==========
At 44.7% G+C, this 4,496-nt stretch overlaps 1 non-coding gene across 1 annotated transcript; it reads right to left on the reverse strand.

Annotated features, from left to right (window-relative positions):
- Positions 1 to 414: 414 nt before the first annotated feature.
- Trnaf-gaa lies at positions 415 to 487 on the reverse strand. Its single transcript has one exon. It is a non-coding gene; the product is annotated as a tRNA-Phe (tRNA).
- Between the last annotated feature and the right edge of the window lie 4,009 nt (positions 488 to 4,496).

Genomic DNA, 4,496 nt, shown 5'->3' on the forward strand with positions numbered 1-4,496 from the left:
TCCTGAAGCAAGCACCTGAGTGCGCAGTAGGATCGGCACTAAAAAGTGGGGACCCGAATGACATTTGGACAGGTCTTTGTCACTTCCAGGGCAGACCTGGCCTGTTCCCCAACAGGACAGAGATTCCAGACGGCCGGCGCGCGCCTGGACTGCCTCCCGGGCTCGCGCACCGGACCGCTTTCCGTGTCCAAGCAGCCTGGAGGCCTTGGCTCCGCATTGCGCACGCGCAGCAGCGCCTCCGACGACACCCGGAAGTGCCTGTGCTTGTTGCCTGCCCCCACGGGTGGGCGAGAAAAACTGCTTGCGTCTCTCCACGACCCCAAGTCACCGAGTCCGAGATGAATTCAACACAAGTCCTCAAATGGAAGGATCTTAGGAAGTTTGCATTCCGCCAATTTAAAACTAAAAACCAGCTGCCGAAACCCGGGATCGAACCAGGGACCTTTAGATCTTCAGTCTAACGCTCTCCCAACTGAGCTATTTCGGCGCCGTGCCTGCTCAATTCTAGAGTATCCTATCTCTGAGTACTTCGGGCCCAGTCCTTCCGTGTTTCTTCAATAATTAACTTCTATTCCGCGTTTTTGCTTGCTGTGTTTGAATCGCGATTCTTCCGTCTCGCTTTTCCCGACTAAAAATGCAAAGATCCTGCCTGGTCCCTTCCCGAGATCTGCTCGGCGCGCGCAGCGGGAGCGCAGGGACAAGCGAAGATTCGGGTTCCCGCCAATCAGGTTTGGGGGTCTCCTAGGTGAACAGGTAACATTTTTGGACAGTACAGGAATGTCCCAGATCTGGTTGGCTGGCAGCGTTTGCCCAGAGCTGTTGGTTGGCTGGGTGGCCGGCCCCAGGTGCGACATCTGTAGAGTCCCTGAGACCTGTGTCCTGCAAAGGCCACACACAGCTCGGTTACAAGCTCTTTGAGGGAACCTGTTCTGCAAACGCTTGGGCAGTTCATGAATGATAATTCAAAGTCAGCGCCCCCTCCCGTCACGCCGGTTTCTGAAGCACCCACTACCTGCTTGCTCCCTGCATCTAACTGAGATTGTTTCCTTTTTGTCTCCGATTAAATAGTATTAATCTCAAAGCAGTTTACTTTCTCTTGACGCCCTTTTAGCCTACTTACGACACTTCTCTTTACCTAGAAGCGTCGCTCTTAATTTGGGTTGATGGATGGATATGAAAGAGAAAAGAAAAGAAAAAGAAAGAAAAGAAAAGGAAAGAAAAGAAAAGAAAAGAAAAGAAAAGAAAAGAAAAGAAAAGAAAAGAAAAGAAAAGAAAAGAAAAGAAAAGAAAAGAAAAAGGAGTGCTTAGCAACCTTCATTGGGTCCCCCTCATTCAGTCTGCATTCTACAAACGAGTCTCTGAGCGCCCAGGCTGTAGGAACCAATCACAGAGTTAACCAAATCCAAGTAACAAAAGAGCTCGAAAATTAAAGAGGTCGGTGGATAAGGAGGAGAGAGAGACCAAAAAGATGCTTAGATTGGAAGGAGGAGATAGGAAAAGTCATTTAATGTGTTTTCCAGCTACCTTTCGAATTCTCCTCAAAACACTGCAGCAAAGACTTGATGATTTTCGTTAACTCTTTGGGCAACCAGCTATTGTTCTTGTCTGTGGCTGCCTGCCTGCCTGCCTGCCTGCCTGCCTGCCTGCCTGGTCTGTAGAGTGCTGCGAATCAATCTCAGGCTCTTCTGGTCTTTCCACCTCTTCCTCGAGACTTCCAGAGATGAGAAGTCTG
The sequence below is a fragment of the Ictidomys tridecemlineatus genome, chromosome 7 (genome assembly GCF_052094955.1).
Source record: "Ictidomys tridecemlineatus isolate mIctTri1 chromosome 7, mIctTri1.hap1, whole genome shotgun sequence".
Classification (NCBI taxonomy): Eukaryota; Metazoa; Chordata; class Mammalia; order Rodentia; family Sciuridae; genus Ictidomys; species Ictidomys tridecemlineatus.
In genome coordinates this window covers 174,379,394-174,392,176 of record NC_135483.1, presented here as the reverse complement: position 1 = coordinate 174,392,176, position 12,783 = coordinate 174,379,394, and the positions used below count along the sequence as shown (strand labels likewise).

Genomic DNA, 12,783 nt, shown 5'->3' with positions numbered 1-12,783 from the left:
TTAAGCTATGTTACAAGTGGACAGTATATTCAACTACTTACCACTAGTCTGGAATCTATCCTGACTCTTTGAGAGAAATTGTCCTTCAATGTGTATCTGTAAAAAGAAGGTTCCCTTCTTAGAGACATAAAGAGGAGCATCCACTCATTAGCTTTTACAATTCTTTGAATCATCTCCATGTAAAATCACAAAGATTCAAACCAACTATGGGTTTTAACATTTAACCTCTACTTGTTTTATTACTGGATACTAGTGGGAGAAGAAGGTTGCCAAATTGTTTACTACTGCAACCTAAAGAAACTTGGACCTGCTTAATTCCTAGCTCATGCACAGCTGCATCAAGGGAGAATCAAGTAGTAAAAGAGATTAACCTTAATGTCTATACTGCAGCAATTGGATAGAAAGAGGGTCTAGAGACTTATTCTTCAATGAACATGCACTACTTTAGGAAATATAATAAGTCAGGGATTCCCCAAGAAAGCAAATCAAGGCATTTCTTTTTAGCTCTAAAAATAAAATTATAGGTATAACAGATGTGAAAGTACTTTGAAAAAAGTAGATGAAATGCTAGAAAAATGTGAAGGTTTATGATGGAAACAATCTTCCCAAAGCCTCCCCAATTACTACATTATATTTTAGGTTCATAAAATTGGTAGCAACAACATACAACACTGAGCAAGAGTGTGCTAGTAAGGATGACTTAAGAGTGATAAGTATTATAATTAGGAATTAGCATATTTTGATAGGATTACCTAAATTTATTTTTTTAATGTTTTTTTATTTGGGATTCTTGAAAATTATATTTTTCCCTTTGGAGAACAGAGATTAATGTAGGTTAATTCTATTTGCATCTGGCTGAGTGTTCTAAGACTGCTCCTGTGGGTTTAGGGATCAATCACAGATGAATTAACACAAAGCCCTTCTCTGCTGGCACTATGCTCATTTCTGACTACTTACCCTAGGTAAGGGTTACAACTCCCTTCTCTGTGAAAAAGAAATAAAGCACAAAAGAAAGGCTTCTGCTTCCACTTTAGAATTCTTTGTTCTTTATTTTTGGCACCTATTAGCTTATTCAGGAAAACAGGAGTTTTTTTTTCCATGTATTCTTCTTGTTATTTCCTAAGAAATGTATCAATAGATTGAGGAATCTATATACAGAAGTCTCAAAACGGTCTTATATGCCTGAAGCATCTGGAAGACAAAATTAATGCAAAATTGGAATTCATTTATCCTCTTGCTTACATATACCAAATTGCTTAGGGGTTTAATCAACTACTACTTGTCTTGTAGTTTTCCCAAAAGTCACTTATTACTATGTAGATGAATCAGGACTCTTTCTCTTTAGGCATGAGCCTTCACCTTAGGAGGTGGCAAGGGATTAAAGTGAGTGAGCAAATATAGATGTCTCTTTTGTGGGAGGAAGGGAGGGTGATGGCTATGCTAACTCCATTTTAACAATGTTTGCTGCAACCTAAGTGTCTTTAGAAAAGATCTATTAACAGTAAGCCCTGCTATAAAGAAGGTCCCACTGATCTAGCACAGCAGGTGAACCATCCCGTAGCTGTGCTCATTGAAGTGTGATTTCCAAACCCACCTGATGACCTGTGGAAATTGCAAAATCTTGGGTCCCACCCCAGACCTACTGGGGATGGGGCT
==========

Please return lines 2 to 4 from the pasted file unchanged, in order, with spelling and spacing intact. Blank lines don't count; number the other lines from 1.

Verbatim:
Annotated features, from left to right (window-relative positions):
- Positions 1 to 414: 414 nt before the first annotated feature.
- Trnaf-gaa lies at positions 415 to 487 on the reverse strand. Its single transcript has one exon. It is a non-coding gene; the product is annotated as a tRNA-Phe (tRNA).